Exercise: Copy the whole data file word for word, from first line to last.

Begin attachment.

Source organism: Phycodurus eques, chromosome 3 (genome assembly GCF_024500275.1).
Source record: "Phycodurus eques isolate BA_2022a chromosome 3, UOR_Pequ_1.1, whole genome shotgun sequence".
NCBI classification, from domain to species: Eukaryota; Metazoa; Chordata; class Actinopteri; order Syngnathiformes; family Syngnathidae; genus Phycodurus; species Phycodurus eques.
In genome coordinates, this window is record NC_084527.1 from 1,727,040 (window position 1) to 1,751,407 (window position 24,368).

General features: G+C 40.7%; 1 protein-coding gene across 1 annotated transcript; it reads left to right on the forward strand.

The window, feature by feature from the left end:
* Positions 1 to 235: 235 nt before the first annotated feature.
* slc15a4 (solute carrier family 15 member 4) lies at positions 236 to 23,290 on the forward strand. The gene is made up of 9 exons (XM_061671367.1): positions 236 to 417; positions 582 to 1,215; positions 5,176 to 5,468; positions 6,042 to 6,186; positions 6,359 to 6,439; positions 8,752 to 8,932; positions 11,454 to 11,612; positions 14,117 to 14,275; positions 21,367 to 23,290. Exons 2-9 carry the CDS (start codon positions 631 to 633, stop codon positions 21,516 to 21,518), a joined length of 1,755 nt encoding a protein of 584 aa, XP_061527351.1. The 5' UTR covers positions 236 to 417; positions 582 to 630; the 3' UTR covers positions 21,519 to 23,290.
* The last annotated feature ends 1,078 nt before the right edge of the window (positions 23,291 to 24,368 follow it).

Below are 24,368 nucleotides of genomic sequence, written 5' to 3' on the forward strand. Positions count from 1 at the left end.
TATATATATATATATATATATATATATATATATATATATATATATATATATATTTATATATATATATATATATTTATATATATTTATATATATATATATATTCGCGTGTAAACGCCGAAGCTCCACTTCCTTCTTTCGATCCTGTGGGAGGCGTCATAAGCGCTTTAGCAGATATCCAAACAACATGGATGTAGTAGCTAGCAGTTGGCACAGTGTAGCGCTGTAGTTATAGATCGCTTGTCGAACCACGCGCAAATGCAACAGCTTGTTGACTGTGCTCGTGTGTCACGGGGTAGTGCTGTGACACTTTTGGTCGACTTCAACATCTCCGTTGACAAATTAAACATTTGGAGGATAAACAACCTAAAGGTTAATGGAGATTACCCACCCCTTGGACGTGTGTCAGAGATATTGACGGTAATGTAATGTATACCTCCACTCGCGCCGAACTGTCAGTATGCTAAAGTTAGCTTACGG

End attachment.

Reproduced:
Source organism: Phycodurus eques, chromosome 3 (genome assembly GCF_024500275.1).
Source record: "Phycodurus eques isolate BA_2022a chromosome 3, UOR_Pequ_1.1, whole genome shotgun sequence".
NCBI classification, from domain to species: Eukaryota; Metazoa; Chordata; class Actinopteri; order Syngnathiformes; family Syngnathidae; genus Phycodurus; species Phycodurus eques.
In genome coordinates, this window is record NC_084527.1 from 1,727,040 (window position 1) to 1,751,407 (window position 24,368).

General features: G+C 40.7%; 1 protein-coding gene across 1 annotated transcript; it reads left to right on the forward strand.

The window, feature by feature from the left end:
* Positions 1 to 235: 235 nt before the first annotated feature.
* slc15a4 (solute carrier family 15 member 4) lies at positions 236 to 23,290 on the forward strand. The gene is made up of 9 exons (XM_061671367.1): positions 236 to 417; positions 582 to 1,215; positions 5,176 to 5,468; positions 6,042 to 6,186; positions 6,359 to 6,439; positions 8,752 to 8,932; positions 11,454 to 11,612; positions 14,117 to 14,275; positions 21,367 to 23,290. Exons 2-9 carry the CDS (start codon positions 631 to 633, stop codon positions 21,516 to 21,518), a joined length of 1,755 nt encoding a protein of 584 aa, XP_061527351.1. The 5' UTR covers positions 236 to 417; positions 582 to 630; the 3' UTR covers positions 21,519 to 23,290.
* The last annotated feature ends 1,078 nt before the right edge of the window (positions 23,291 to 24,368 follow it).

Below are 24,368 nucleotides of genomic sequence, written 5' to 3' on the forward strand. Positions count from 1 at the left end.
TATATATATATATATATATATATATATATATATATATATATATATATATATATTTATATATATATATATATATTTATATATATTTATATATATATATATATTCGCGTGTAAACGCCGAAGCTCCACTTCCTTCTTTCGATCCTGTGGGAGGCGTCATAAGCGCTTTAGCAGATATCCAAACAACATGGATGTAGTAGCTAGCAGTTGGCACAGTGTAGCGCTGTAGTTATAGATCGCTTGTCGAACCACGCGCAAATGCAACAGCTTGTTGACTGTGCTCGTGTGTCACGGGGTAGTGCTGTGACACTTTTGGTCGACTTCAACATCTCCGTTGACAAATTAAACATTTGGAGGATAAACAACCTAAAGGTTAATGGAGATTACCCACCCCTTGGACGTGTGTCAGAGATATTGACGGTAATGTAATGTATACCTCCACTCGCGCCGAACTGTCAGTATGCTAAAGTTAGCTTACGG